I recently read “5 Counter-intuitive Habits of Truly Authentic Leaders”, by Maseena Ziegler and #4 on her list, “”They use their time in the wilderness well”, really hit home with me. It is safe to say that all “wilderness” metaphors are derived from the story of Moses leading the children of Israel out of Egypt and spending 40 years wandering in the wilderness before being allowed into the Promised Land. What follows are my synaptic connections with “being the wilderness”.
- For me, being in the wilderness is all about change and no one covers this better than William Bridges in his seminal work, “Getting them Through the Wilderness (A Leader’s Guide to Change”. Using the story of Moses, he provides an actual workbook for the people side of change as well as examples and ideas of addressing these challenges. The connection with Ziegler’s article is Bridges’ “neutral zone”. This is what he refers to as the space between the letting go of the old and beginning the new and it is not a place people normally want to occupy for very long. It is uncomfortable and ambiguous and these are things we do not like. We seek homeostasis which is when a system is constant and predictable. As a rule, people do not like when things are in a state of flux. There is no better example of this than going on a road trip with kids (and some adults) and being constantly asked,”Are we there yet?” The downside to this desire is that creativity, growth, and change happen in the wilderness so if we avoid the wilderness, we avoid these opportunities (which is why it made the list of “counter-intuitive habits”). This is also seen in another model called the “j-curve”. Here we see that when we want to change something (policies, processes, or learn new skills) we will normally see a decrease in output in the short term while these changes are incorporated in the system and then we will see increased output and greater levels of success. The problem is that most people expect instant gratification and we are not wired to accept any type of dip in performance. When it comes to this, we just have to remember that we cannot go from mountaintop to mountaintop without going down into the valley.
- We can also find insights and thought provoking works on the wilderness from American poet William Stafford in his work “Traveling Through The Dark”. In this poem Stafford relates the anguished story of hitting a doe with his car and determining the deer was pregnant but still makes the decision to push the carcass (unborn fawn and all) into the river below as was common practice on this dangerous road. The final two lines of the poem are, “I thought hard for us all—my only swerving—, then pushed her over the edge into the river.” In the wilderness, we are often faced with heartbreaking decisions that not only impact of us but others as well. The reality is that when these situations happen, a person has to make the decision and live with the results. This is where Jeremy Bentham and utilitarianism are brought into play and we see that it is sometimes necessary to sacrifice the few so that the many survive. This philosophy was also championed in modern pop culture by Mr. Spock in The Wrath of Kahn.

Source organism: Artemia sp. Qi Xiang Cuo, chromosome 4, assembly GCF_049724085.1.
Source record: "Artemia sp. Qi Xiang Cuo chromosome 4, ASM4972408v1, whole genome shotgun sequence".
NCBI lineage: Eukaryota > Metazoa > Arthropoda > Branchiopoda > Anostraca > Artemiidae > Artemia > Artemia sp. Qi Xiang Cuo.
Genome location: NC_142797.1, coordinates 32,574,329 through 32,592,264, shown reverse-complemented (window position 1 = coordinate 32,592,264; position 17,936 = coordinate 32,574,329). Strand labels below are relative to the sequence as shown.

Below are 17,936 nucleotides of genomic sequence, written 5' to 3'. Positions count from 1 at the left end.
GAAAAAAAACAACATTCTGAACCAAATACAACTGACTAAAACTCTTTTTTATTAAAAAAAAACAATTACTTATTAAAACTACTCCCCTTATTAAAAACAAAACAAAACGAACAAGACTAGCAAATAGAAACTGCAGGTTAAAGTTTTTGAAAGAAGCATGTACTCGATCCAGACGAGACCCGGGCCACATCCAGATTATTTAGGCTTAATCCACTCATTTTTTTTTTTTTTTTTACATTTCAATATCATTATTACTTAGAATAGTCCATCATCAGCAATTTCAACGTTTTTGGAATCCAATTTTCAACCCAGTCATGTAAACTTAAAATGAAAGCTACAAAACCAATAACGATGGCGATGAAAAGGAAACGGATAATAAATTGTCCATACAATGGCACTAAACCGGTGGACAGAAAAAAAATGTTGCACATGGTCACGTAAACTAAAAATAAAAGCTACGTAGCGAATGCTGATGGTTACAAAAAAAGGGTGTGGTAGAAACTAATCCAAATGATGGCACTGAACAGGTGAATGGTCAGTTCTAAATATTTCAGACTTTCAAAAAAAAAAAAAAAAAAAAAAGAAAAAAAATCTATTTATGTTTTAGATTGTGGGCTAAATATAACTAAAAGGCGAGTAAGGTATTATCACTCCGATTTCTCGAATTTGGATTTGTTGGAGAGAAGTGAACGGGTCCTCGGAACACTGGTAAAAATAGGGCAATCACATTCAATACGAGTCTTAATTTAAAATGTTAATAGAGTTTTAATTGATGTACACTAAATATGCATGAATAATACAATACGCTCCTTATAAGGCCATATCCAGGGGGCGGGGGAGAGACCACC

- Robert Frost also provides insights into the need for the wilderness in his poem, “Stopping by Woods on a Snowy Evening”. This very simple yet powerful poem shows the innate “need for time to reflect” engaged in battle with “the need to work”. The final stanza beautifully summarizes the human condition, “The woods are lovely, dark, and deep, But I have promises to keep, And miles to go before I sleep, And miles to go before I sleep.” I believe we all have the pull within us when we are in our own version of “the woods” seeking solace from our respective “promises”.
Regardless of context, we all need “the wilderness” in our lives in both a metaphoric and real way. In order to grow, we need quiet time to disconnect and reflect on our lives. If we are constantly doing, we are not thinking and we need to think (don’t take my word for it, check out Kolb’s Experiential Learning Theory). In order to do this we need to disengage from the “do more” mentality and stop measuring success by how many things we check off the list. As Einstein was credited with saying, “Everything that can be counted does not necessarily count; everything that counts cannot necessarily be counted”.
We have to fight the need for psychological comfort and seek the wilderness on our terms or we may be thrust into it by someone else. We can never rest and think we have reached our home and the wilderness cannot be held at bay because it will find its way into our lives.
“Being human is a complicated gig. So give that ol’ dark night of the soul a hug. Howl the eternal yes!” (Nietzsche)
“It is by going down into the abyss that we recover the treasures of life. Where you stumble, there lies your treasure.” (Campbell)
Here’s to hoping you are never the same again!